Teaching a Mind-Bogglingly Complex Rhythm System

Fremont professor moves to beat of ancient drum
By Chris De Benedetti The Argus
Posted:   09/06/2014 02:33:50 PM PDT0 Comments

Rohan Krishnamurthy, Ohlone College’s newest music professor, is an acclaimed performer who specializes in mridangam, an ancient and still-popular Indian percussion instrument.

His fascination with mridangam (mree-DAHNG-guhm) grew with age. The drum is usually made from a hollowed piece of wood whose two ends are covered with a goatskin. Percussionists tap both ends of the conga-like instrument with specific fingers to create several layers of sounds.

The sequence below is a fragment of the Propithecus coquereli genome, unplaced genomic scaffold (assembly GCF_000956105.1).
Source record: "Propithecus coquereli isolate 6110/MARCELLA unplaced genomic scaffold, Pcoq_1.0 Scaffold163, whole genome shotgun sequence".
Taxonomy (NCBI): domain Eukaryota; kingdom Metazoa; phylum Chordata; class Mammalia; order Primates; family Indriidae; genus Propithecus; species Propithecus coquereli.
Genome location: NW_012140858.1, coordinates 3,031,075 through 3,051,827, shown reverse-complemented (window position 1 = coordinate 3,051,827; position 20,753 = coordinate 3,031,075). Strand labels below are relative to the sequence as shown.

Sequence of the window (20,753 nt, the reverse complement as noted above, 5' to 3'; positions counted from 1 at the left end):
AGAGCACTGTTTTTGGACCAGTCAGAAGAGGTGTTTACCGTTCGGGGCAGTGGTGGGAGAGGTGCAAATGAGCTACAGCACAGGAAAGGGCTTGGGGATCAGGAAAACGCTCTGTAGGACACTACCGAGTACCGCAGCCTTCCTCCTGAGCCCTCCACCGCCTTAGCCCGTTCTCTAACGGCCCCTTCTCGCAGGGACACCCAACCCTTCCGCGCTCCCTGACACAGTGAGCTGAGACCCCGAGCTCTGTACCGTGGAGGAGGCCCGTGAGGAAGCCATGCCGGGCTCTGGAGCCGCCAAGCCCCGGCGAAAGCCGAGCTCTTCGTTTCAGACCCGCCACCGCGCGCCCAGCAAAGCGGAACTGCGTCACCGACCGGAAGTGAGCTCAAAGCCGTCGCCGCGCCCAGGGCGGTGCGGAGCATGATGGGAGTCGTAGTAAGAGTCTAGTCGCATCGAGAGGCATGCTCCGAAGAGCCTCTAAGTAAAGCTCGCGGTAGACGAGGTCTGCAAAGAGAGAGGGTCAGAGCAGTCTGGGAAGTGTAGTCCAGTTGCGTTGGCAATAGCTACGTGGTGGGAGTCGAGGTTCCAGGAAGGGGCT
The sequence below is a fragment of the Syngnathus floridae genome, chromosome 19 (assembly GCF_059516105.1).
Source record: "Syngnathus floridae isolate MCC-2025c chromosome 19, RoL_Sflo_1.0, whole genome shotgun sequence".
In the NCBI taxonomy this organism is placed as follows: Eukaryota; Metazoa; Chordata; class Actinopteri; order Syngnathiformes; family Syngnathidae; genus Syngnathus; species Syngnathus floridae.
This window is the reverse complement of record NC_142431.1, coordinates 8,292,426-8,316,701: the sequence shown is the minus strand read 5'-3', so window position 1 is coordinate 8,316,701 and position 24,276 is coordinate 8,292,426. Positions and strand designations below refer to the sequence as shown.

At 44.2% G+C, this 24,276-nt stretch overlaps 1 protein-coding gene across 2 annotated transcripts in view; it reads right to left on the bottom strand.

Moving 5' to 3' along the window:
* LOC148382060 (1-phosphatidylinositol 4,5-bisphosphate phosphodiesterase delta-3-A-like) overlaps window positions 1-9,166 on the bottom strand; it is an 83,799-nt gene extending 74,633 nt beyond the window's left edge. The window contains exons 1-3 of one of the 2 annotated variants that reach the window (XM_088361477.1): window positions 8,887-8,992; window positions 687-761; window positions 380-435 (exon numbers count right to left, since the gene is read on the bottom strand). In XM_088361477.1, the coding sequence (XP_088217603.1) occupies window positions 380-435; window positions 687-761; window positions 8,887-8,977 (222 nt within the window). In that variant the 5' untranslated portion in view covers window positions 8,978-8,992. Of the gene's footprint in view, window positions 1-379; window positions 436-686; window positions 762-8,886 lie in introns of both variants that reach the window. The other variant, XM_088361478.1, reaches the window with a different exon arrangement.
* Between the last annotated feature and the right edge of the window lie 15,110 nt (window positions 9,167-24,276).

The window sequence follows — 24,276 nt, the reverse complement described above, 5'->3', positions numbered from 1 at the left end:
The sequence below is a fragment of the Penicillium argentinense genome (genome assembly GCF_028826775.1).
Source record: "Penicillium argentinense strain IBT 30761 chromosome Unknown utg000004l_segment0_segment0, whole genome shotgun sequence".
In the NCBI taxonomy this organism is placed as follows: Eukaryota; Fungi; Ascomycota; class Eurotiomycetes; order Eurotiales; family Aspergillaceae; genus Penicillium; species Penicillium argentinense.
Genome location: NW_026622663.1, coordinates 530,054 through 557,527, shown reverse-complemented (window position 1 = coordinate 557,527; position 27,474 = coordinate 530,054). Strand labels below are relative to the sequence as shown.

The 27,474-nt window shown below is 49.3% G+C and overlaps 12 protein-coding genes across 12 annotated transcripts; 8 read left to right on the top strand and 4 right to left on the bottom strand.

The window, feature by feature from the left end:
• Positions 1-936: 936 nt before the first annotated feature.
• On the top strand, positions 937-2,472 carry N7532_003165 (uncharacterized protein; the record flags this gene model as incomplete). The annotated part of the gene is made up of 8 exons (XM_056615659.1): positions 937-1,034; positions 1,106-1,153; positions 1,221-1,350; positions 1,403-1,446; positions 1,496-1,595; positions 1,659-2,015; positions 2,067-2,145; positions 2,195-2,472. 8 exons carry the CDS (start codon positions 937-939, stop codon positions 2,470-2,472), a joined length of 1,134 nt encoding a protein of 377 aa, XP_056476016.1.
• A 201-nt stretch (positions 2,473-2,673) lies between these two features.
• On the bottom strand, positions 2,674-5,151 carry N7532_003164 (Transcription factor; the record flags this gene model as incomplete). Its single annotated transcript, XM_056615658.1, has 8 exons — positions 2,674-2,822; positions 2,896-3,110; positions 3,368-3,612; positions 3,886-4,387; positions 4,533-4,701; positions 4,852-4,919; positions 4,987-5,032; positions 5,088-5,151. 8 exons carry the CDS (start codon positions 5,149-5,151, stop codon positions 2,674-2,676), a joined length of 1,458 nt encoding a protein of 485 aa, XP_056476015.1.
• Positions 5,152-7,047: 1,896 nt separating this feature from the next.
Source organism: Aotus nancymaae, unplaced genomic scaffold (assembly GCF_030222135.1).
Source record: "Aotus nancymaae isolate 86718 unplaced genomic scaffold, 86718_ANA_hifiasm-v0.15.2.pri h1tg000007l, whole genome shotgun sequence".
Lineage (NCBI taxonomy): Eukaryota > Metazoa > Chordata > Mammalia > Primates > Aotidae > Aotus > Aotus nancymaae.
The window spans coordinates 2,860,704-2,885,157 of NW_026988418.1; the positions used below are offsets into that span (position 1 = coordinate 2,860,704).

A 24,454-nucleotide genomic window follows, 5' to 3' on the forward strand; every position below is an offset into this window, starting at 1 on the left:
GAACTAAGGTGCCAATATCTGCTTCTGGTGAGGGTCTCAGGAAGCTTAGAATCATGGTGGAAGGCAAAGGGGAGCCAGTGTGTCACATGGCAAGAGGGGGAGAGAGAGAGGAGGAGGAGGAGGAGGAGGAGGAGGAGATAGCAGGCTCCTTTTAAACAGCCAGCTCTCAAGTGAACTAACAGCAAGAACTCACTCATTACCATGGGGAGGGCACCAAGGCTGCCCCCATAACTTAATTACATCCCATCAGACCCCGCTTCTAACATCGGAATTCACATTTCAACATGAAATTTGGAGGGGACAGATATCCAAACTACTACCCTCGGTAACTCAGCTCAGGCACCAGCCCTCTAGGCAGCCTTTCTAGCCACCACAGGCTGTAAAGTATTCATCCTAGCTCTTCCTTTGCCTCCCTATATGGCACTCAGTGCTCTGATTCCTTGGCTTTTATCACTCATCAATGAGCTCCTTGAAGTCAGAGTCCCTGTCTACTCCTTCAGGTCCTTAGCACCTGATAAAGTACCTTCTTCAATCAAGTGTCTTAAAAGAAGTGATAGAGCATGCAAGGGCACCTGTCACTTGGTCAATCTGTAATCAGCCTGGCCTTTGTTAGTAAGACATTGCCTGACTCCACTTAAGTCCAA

“It’s an incredibly versatile instrument where you get a drum set’s worth of sounds from one drum,” he said. “Its rhythm system is mind-bogglingly complex.”

Late last month he began teaching music theory courses at Ohlone’s Fremont campus, where he also offers a percussion ensemble class Thursday nights, giving students a chance to jam with him and classmates.

[S]aid Alex Quick, a Fremont percussionist in the ensemble class. “If I’m able play mridangam and bring it over to a regular drum set, then I can play a style that most Fremont drummers can’t, and I can make more money.”

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